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Which direction do we assume the static friction force to be in? (Static equilibrium)

  1. Jul 19, 2010 #1
    I have a conceptual problem regarding the following scenario:

    Try to imagine a triangle with two blocks on each side, attached together with a rope, and a pulley at the tip of the triangle.

    Block A & B are attached to each other through a rope. Blocks A & B are in static equilibrium, each on an inclined plane of angle theta and phi. The pulley at the top of this triangle has a frictionless pulley. Block A has a static friction coefficient of 0.1, and block B has a static coefficient of 0.2. Block A has a mass of 10kg, and we are asked to find the mass of Block B with the given information.

    Now, my problem is, in which direction do we assume the static frictional force to be? Since the two blocks are in static equilibrium, do we assume that that the static force is up the plane in each separate free-body diagram? Do we assume that the tendency of friction and movement is in one particular direction and then draw a free-body diagram, with the static frictional force going up on one side and down on the other side [of the surfaces in the triangle]? And why does the mass of block B depend on which assumption we use [I tried solving the problem and got 4.87kg when we assumed the direction of friction to go in one direction and 7.66kg when we assumed the direction of friction to go in the other direction).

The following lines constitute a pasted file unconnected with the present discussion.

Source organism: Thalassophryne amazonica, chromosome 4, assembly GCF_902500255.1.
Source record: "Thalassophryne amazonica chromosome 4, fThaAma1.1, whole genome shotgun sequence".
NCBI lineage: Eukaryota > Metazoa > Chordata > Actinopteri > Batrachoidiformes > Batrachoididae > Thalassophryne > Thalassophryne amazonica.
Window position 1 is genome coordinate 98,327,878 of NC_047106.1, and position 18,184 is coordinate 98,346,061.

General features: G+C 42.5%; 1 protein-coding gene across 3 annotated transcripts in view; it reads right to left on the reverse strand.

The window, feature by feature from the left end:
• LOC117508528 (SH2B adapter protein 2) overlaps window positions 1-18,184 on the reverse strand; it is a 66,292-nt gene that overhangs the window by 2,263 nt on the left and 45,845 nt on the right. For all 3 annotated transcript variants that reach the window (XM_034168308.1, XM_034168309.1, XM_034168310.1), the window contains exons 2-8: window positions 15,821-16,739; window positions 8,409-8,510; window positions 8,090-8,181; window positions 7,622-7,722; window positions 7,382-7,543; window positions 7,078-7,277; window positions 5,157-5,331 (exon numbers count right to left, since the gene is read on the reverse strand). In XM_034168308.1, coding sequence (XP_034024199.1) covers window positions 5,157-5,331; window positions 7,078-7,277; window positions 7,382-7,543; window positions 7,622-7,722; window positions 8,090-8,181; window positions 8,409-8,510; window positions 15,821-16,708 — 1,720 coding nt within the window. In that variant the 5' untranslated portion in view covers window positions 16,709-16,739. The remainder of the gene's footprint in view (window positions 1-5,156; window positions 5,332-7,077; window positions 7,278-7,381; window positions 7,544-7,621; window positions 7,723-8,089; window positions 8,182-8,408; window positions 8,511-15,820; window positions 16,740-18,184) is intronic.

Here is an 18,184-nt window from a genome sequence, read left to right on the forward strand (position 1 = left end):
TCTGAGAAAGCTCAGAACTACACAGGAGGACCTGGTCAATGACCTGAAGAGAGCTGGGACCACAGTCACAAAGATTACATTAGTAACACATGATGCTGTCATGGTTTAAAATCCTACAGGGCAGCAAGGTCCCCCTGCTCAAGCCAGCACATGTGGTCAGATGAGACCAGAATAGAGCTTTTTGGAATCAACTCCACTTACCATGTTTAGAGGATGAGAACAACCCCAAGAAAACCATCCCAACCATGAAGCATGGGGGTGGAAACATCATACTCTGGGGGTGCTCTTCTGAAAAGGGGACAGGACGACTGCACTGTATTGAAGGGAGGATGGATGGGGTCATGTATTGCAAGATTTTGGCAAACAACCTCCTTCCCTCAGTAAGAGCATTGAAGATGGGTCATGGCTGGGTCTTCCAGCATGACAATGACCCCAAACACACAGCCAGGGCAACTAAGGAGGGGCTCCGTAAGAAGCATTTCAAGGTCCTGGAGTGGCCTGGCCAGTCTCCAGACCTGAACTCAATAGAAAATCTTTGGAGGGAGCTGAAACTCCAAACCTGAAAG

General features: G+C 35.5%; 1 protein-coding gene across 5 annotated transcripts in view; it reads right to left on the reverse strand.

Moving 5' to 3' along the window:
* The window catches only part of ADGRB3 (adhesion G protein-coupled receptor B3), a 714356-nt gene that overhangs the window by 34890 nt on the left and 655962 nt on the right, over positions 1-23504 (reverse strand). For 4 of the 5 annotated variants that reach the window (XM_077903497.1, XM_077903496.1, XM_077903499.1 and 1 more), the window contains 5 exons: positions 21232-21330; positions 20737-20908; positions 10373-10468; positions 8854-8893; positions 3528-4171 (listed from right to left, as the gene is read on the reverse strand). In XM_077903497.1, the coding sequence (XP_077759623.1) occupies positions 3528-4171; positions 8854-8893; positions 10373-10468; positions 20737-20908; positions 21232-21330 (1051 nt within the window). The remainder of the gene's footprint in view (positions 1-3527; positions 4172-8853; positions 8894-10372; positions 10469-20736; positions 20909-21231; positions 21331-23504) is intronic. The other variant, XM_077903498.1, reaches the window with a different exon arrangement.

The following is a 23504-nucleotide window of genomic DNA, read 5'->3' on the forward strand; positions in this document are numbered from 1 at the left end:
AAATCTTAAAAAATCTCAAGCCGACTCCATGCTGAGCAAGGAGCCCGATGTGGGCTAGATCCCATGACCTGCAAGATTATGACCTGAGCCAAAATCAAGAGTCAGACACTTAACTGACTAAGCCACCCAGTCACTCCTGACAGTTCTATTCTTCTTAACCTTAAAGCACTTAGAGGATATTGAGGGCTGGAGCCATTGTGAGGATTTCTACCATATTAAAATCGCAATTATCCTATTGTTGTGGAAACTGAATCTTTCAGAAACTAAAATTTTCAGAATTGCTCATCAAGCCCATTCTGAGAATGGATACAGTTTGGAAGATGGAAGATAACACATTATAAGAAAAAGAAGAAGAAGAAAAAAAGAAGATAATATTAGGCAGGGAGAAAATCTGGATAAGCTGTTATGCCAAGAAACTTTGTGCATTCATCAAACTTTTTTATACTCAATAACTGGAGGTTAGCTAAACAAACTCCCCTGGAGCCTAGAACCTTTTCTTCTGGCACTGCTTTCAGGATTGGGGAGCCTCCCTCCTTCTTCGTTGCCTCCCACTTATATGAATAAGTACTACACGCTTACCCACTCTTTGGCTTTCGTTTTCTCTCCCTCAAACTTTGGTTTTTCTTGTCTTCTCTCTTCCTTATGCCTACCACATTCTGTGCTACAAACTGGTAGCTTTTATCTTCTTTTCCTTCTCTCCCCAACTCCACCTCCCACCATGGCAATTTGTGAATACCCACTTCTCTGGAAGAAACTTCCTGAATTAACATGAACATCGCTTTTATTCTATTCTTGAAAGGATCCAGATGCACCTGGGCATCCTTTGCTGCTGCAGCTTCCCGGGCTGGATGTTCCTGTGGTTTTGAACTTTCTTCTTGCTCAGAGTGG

I'm having difficulties understanding which assumptions to use to find the correct mass of block B.

    Please keep in mind that the problem is assuming that both block A and B are in static equilibrium with no motion or movements.

    Thank you!
    Last edited: Jul 19, 2010
  2. jcsd
  3. Jul 19, 2010 #2
    Re: Which direction do we assume the static friction force to be in? (Static equilibr

    Is this homework?

    You have seven variables, (Wa; WB; T; Fa; Fb; Ra and Rb)

    You are given one and can generate six linear equations: Either vert an horiz equilibrium or parallel and normal equilibrium at A and B; and two friction equations.

    You should therefore be able to solve the system uniquely with the friction forces being + or - according to whether you guessed their direction correctly or not.

    You have not stated the values of theta and phi so I cannot check your working, but I expect there is an erithmetic error is you have two answers.
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